Tuesday, December 30, 2008

Richard North & Joe Allard (eds.) "Beowulf & Other Stories": Book Review.

I learned Old English from a professor who revised what was then the standard literary history for Anglo-Saxon. Although I enjoyed the subject, I had a heavy course load in grad school and so little time to progress further with OE. Now, with North & Allard's considerably livelier survey, I can catch up on current attitudes towards our linguistic forebears. The editors and their co- contributors remind us that it's ironic how "relevance" can be used to neglect OE, when movies and sagas, old and new, Tolkien and CGI, enchant us with truly intriguing tales taken from the earliest wellsprings that flowed into our own torrents of English.

These essays, in a lively if rather surprisingly firm way-- the editors castigate straight off as "stupid" those who'd deny OE its place in the curriculum!-- aims to demystify the world we have lost. The book manages to be chatty (see the preface!) without condescending. It tries to convince you of the merit of what has scared away many previous generations of students forced to slog through, as Woody Allen warned, Beowulf. With wit, insight, and patience, this may be the first intelligent treatment aimed at the serious, but non-linguistically trained, newcomer, whether in a course where Beowulf's assigned or not! It's accessible for anyone wishing to discover the word-hoard of wealth glittering in Old English-- and some Old Icelandic -- literature. You also find out about what was spoken and written during the even less often visited transitional period between 1066 and 1200 or so.

For all English-speakers, the multicultural and polyglot world of the Anglo-Saxons (with Richard North's coverage of Old Icelandic/Norse; later there's Anglo-Norman also) returns as exciting, bawdy, reverent, and unpredictable as any other era. Once the orthography's overcome, and a few grammatical quirks and genuine or deceiving cognates get tracked, the language proves less than daunting. Especially when, as here, translations are paralleled with the original texts and commentaries.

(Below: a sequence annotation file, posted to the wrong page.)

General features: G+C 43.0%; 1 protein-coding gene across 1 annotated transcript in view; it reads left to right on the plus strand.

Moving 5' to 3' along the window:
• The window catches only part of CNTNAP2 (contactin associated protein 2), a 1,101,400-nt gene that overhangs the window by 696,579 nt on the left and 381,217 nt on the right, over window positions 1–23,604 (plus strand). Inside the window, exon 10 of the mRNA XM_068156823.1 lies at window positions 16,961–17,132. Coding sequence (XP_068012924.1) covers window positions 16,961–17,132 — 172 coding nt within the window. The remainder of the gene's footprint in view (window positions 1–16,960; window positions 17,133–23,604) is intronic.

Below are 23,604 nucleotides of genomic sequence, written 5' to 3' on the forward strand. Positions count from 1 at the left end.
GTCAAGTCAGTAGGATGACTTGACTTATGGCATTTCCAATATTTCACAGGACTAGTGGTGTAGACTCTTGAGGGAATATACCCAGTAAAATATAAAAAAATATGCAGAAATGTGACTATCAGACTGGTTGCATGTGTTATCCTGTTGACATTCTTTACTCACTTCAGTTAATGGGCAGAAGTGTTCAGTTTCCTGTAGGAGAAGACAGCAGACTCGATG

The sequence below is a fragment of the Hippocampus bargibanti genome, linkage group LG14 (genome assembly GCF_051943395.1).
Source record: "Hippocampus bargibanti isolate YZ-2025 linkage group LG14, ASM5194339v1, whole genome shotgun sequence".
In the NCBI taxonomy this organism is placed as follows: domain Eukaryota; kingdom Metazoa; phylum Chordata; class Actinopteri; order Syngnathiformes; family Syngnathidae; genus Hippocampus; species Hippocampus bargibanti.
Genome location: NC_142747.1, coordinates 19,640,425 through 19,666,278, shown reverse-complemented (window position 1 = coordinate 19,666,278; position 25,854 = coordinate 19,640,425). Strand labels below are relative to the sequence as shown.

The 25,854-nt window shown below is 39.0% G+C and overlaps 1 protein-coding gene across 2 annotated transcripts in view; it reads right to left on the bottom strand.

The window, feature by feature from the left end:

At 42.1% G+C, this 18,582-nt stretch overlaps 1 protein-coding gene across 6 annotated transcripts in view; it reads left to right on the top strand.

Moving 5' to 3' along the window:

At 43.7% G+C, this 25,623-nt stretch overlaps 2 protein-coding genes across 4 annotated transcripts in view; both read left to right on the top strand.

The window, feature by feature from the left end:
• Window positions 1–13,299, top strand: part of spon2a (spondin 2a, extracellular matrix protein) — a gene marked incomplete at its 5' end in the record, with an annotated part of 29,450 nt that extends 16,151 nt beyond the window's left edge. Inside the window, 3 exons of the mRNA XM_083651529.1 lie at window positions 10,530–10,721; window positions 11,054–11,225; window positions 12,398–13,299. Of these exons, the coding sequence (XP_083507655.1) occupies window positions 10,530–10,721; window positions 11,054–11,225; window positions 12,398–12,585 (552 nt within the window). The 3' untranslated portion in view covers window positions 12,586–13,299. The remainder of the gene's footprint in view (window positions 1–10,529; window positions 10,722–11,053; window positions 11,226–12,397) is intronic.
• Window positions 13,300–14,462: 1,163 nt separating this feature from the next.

No prior knowledge of Old English is needed; Peter S. Baker's introduction covers the basics well. Jennifer Neville's section deals wittily with the double-entendre riddles that may make people blush a millennium later. She also treats the more sober Elegies. Viking contact as filtered through the Anglo-Saxon Chronicle gains attention. (Although I would have included the handsomely illustrated translation of Anne Savage in the works cited.) The biblical tales and adventures retold under the Benedictine Reform gain notice. The Dream of the Rood and the Ruthwell Cross earn illustration verbally and visually in fine photographs. Clive Tolley's comparisons of Tolkien's "The Lord of the Rings" to OE literature should make this entry a must-read for many explorers of Middle-Earth.

Other scholars delve into Beowulf, other heroic verses, violence in Viking culture, Viking beliefs, Icelandic sagas, OE poetry and prose, Alcuin & Offa, Caedmon, the degree to which the corpus turned Christian or remained pagan, and the fusion of Anglo-Saxon with other literatures and languages after the Conquest. When only 30,000 lines of OE poetry survive, the extant texts may not be numerous, but they therefore can be approached by newcomers and understood within a comparatively compact amount of material. This intimacy likewise gives this volume a friendly, encouraging tone. Sexual trafficking, elephants, the band Travis, and GameBoy all get their nod, as the scope of the academics ranges widely and boldly, fitting this subject's own depth and breadth across surprising and topical textual terrains.

More information at Pearson: Table of Contents (Posted to Amazon US 12/18/08.)

No comments: